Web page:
Introducing the brain: microglia have many functions (Introduction)

by David Turell @, Wednesday, February 12, 2020, 20:50 (54 days ago) @ David Turell

Recent findings in mice:

https://www.scientificamerican.com/article/how-does-a-mammalian-brain-forget/?utm_sourc...

"Microglia were once seen solely as the brain’s watchdogs—activated exclusively to guzzle pathogens and dead and dying neurons. That view has changed in recent years, as scientists have amassed evidence that these cells have wide-ranging duties: During development, they seem to help sculpt the brain by trimming away excess synapses—the connections between neurons.

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"Further tests revealed that forgetting was dependent on the microglia’s ability to gobble up synapses—and on the activity of neurons. Suppressing the activation of memory-associated neurons led to more forgetting in the mice, suggesting that microglia-mediated elimination was a mechanism through which less useful memories are lost.

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"According to Frankland, there have been a number of mechanisms of memory erasure proposed over the past decade or so, including work from his group that has suggested that the formation of new neurons, neurogenesis, enables forgetting. Put simply, the idea is that adding neurons introduces new connections and breaks old ones, altering the existing pattern of synapses within engrams—ensembles of neurons where memories are stored—and making them harder to access.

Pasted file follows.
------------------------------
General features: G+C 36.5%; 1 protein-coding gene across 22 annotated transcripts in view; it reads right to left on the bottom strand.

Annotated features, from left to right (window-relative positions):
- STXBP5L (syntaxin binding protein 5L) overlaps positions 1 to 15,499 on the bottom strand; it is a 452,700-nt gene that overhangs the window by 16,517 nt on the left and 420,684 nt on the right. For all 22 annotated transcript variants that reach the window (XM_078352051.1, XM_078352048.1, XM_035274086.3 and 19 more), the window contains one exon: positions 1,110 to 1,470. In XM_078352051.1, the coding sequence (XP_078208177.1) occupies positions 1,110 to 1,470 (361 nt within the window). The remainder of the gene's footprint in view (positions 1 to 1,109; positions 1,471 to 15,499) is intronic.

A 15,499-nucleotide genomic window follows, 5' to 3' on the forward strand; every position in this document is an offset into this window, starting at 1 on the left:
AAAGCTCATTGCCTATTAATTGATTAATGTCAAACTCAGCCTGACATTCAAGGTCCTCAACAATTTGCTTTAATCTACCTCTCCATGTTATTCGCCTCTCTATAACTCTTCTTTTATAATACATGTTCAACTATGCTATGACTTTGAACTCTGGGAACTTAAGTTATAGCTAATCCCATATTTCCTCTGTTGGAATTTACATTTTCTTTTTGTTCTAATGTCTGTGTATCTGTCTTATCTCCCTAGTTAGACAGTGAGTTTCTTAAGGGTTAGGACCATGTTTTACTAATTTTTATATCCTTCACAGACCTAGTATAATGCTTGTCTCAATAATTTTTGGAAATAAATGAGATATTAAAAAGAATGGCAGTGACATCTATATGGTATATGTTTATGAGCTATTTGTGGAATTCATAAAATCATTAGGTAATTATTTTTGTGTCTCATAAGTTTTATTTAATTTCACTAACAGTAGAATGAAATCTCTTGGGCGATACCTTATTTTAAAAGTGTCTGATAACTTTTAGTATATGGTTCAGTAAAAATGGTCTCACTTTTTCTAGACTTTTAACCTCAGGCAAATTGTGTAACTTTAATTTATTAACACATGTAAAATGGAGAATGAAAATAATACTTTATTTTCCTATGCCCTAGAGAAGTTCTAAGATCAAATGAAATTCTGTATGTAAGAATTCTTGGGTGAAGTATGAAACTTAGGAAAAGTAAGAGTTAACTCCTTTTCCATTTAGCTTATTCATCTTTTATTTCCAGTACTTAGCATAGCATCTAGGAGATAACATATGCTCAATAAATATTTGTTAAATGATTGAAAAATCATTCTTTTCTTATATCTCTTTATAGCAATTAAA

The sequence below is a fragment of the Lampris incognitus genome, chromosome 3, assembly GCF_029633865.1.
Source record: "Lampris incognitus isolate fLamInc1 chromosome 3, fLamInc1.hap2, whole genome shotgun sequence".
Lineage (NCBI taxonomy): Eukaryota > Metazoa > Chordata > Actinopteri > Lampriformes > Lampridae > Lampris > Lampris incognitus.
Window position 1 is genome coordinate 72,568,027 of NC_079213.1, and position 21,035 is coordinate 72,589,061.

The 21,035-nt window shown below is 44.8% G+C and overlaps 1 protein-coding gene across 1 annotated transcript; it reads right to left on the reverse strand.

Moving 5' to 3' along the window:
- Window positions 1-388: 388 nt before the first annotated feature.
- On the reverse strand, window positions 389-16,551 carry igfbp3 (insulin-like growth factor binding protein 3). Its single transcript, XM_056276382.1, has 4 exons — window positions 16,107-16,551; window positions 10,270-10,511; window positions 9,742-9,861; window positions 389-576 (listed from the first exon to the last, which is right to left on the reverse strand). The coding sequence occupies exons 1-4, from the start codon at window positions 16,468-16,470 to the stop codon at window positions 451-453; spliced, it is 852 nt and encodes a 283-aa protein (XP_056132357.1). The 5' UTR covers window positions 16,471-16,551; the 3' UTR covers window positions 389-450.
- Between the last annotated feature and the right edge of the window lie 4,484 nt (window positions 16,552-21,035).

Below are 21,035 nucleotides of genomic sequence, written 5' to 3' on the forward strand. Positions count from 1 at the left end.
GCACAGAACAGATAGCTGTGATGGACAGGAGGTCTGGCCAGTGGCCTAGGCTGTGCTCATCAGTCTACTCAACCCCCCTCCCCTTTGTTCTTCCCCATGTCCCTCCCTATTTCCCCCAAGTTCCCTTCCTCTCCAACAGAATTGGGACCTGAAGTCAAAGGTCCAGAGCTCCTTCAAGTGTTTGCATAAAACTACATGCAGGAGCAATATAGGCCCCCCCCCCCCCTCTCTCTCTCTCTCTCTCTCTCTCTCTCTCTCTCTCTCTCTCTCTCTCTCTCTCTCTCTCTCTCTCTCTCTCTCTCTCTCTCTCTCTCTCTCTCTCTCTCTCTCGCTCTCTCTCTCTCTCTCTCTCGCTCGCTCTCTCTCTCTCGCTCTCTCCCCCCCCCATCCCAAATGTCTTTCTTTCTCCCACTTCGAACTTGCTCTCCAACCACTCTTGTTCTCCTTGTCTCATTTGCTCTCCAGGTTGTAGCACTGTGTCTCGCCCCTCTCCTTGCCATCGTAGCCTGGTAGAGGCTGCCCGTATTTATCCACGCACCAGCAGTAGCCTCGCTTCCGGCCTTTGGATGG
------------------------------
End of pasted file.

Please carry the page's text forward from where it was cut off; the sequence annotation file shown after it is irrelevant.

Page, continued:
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“'This was a really cool study,” says Soyon Hong, a neuroscientist at University College London, who did not take part in the work. She notes that while another group previously demonstrated that microglia are involved in synapse formation during learning, the novelty of the new paper is that it suggests these cells also play a role in synapse elimination in a healthy adult brain. There are still many mysteries that remain about the mechanism underlying this process, however. Prior research has shown that a constituent of the immune system called the complement system is involved in tagging synapses for microglia to prune."

Comment: The key point here is that the brain is very active in altering areas of the brain as current usage dictates. There are chemical and cellular actors in the process. Thnis is highly complex and requires a designer.


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